Today's newsletter is going to focus on renting. Based on our audience, we know that not everyone rents, but I am 100% sure everyone knows someone that does. Besides, we are all landlords – just not in the traditional sense that we think of. Dean put it best: "I hate how spiders just sit there on the walls and act like they pay rent."

In the Bay Area, we constantly field the question of whether someone should rent or buy. So, we decided to help those thinking about renting better understand all the moving pieces (for those of you that own, this can help your friends/kids/family/etc.).

The first issue that most people seem to consider is whether they have sufficient funds for the down payment. You can read more about this
 here, but that should never be the starting point. In fact, I believe the most significant factor is your INCOME – as someone once famously said: “If you make it, the lenders will come.” But seriously, the biggest factor we run into with buyers is the Debt-to-Income ratio (if you are flexible with location, low down payment options are out there). As a result, some of the best times to rent are when you are expecting income growth in the near future (i.e. you will be able to qualify for a larger mortgage that puts you into an area/property type that you want to be in) or when you are “testing” out a certain city and want to “try before you buy.”
 
Let’s look at an example of a renter in Belmont:

-I enjoy/would like to live in Belmont
-I want to be able to bike to Caltrain
-I would prefer not to live with a roommate

Once your living criteria is established, the next question is what the average rent is for the market you are considering. Rents vary, and renting half of a duplex is much different than renting a single-family house, which is much different than renting a condo.

While these are all different properties, they all share a common trait – every landlord or property manager wants proof of income (in addition to other factors such as credit, past rental experiences, etc.). As a general rule, many owners/managers will require your Gross Income to be 3x or greater than the monthly rent payment. And, for those thinking about having a roommate, depending on the owner/manager, you may each have to qualify separately depending on who ultimately is on the lease.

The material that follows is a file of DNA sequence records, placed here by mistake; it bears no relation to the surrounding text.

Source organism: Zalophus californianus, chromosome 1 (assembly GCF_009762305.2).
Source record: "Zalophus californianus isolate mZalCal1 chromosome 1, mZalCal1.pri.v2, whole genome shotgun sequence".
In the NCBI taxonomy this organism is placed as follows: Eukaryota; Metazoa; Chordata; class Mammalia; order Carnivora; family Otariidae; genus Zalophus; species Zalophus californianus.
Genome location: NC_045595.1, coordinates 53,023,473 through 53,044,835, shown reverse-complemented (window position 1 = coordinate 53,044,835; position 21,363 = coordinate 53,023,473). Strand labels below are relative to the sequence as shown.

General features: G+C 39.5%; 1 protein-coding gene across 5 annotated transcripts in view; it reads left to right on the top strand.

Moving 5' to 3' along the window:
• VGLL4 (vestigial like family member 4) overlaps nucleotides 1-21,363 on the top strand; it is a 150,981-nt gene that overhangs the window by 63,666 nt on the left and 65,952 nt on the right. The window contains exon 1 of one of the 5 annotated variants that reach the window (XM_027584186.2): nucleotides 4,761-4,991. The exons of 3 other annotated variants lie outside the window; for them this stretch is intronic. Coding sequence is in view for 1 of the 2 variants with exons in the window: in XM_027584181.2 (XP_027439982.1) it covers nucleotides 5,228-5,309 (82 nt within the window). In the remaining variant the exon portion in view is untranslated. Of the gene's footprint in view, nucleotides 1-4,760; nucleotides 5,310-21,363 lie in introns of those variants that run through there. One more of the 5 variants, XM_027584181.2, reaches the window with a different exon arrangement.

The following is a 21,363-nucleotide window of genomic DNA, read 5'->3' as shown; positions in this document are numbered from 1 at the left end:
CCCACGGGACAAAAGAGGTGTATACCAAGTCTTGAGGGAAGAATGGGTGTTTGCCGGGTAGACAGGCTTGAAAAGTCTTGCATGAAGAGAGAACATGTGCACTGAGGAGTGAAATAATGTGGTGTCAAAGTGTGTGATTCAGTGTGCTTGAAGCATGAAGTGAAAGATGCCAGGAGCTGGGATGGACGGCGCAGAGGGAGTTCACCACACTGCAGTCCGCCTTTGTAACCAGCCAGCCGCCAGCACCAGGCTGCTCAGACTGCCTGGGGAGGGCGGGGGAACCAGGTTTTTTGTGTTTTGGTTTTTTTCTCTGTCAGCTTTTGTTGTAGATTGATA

Once you recover from the shock of being required to make about three times your rental payment, your next question is probably, “Why do I need to make so much?” The answer - the high gross income protects the owner/manager.
 
If you take what you earn in a given month and divide it across your monthly expenditures (housing, food, transportation, clothing, entertainment, savings, etc.) you will realize that a good chunk of change gets tied up in non-housing expenses. As a result, the owner/manager wants to make sure that when the 1st of the month comes around, her check is in the mail.

Based on a 3x rent minimum, here is what you should be using as a rough "upper limit" based on your income:

IncomeMonthly Rent Payment
 $25,000 $694
 $50,000 $1,389
 $75,000 $2,083
 $100,000 $2,778
 $125,000 $3,472
 $150,000 $4,167
 $175,000 $4,861
 $200,000 $5,556
 $225,000 $6,250
 $250,000 $6,944
 $275,000 $7,639
 $300,000 $8,333
 $325,000 $9,028
 $350,000 $9,722
 $375,000 $10,417
 $400,000 $11,111

At first glance you might be surprised seeing these numbers knowing what rents go for in the Bay Area. But, what is important to remember is that the 3x rule is used by the one getting the rent. And, ultimately, the owner/manager can require whatever income requirement she wants. So, as we double back to rent vs. buy, what we advise clients to do is figure out their minimum living criteria and talk to us about the market rent for such space. From there, we will work with you to establish what options you might have to purchase and at what price point. Depending on a few different factors (i.e. interest payments, property taxes, HOA fees) we then see what is the best scenario for you given your situation.

If you ever have any questions at all, please do not hesitate to reach out. At MinnGo, we realize that real estate is not something our clients think about everyday. Lucky for you, that is what we live and breath.

Until next time.

Cheers,

Ryan